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Work Zone Awareness Week

Work Zone Awareness Week
Posted on 04/03/2017
Work Zone Awareness Week


Whether you’re driving in your neighborhood or on a busy highway, making responsible choices in work zones is essential. National Work Zone Awareness Week (April 3-7) is an annual opportunity for motorists to evaluate their driving habits just in time for the busy spring and summer construction season.

This year’s Work Zone Awareness Week theme, “Work Zone Safety is in Your Hands,” reminds drivers that they play a crucial role in protecting themselves, other motorists and workers while driving in work zones.

When traveling in a work zone, please remember these tips from the Federal Highway Administration:

  • Stay alert and minimize distractions. Your full attention should be on the roadway. Try to avoid common distractions such as changing the radio station, using a mobile phone or eating.

  • Keep your headlights on.

  • Pay attention to the road. Be aware of signs, including signage that may indicate your lane is ending, that a detour is approaching or that you will need to follow the directions of a pilot car or flagger. Watch nearby traffic and be prepared to react to movement around your vehicle.

  • Merge into the proper lane. Merge well before you reach the lane closure, and be aware that these traffic patterns can change daily.

  • Don’t tailgate. Follow the vehicle in front of you at a safe distance, and watch its brake lights carefully. Rear-end crashes are the most common type of work zone crash.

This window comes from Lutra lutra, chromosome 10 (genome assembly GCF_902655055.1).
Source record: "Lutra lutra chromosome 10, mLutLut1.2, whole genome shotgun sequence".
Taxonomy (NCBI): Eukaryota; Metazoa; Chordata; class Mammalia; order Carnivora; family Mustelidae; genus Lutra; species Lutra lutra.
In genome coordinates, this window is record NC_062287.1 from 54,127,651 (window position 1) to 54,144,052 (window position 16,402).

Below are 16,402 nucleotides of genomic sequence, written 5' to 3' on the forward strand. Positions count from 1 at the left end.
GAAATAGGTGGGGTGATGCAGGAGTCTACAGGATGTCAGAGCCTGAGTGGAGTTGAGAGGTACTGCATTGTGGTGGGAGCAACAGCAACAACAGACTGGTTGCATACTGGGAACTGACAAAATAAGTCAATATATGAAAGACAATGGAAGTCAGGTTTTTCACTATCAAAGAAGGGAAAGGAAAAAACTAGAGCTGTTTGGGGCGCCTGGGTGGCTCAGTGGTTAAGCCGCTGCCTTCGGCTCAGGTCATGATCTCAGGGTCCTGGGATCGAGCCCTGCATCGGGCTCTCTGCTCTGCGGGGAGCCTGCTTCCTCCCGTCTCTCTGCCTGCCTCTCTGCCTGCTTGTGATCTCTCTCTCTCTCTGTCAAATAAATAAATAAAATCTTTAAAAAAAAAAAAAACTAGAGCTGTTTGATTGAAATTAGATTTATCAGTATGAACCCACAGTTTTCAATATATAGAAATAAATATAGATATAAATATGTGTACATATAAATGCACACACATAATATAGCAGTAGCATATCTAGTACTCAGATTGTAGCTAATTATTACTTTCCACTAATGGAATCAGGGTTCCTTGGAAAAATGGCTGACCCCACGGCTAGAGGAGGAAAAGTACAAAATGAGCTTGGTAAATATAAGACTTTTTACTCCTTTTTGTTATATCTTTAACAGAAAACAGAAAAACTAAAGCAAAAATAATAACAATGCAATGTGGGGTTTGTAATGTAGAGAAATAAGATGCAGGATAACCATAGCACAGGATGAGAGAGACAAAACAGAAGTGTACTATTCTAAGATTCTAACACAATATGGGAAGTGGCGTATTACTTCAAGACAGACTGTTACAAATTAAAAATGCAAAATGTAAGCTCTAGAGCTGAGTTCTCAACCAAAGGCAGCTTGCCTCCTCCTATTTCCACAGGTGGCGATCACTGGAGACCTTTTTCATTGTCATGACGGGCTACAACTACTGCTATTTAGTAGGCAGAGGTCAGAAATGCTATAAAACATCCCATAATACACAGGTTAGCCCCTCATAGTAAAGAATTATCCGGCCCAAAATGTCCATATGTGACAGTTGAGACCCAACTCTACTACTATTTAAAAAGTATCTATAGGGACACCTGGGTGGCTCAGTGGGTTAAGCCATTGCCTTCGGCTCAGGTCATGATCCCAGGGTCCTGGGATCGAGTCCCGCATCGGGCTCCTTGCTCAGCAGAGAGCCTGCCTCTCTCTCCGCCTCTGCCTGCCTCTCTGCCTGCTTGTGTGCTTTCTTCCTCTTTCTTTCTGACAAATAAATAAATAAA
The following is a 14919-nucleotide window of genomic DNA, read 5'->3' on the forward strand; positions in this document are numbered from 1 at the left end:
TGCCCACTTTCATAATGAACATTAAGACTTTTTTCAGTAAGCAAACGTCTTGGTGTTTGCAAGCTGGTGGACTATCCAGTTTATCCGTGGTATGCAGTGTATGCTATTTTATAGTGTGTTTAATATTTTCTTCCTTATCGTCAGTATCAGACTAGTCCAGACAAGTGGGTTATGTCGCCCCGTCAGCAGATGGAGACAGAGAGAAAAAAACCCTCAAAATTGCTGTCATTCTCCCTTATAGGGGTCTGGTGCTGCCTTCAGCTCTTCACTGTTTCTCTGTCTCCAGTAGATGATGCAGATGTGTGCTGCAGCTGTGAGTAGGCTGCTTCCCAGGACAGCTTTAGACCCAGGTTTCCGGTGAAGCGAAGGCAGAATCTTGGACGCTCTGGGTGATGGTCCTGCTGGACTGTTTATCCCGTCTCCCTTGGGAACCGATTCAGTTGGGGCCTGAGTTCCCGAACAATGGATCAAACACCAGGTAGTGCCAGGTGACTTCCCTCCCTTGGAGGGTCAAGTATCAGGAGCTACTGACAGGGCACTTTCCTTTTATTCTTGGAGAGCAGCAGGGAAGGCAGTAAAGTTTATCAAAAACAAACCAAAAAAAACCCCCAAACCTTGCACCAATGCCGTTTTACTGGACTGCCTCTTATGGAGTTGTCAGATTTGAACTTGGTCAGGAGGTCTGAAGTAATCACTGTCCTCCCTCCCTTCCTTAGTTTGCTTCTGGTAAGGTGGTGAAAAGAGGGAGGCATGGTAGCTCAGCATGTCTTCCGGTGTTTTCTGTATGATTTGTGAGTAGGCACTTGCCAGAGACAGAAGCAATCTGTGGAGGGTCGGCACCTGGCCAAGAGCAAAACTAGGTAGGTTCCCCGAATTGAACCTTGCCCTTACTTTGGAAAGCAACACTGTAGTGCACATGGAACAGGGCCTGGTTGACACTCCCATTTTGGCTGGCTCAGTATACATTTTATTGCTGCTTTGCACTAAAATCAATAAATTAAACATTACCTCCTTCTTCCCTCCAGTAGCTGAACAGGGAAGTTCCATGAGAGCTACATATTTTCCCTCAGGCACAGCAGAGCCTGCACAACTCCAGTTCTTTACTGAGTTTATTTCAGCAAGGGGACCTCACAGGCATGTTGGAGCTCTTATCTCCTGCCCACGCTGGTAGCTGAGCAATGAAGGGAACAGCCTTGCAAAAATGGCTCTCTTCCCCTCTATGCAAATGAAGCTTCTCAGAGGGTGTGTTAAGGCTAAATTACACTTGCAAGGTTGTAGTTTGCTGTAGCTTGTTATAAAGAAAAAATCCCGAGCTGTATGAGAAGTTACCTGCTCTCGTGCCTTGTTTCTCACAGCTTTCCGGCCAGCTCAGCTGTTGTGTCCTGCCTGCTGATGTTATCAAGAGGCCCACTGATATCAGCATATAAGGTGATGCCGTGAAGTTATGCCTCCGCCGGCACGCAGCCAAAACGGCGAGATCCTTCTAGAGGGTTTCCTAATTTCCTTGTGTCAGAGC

• Obey the posted speed limit. There may be workers just feet away from your vehicle. Fines are increased in work zones. You may need to be prepared to further slow down if conditions change. Stopping distance increases on wet or icy roads.

  • Change lanes safely. Change lanes within the pavement markings, and wait to change lanes until traffic conditions allow you to do so safely.

  • Follow instructions from flaggers.

  • Expected the unexpected. Watch vigilantly for workers, work vehicles and equipment, which may enter your lane unexpectedly. Be prepared to react to vehicles around you which may slow, stop or change lanes unexpectedly.

  • Be patient.

National Work Zone Awareness Week is coordinated and sponsored by the American Association of State and Highway Transportation Officials (AASHTO), the American Traffic Safety Services Association (ATSSA) and the U.S. Department of Transportation Federal Highway Administration (FHWA).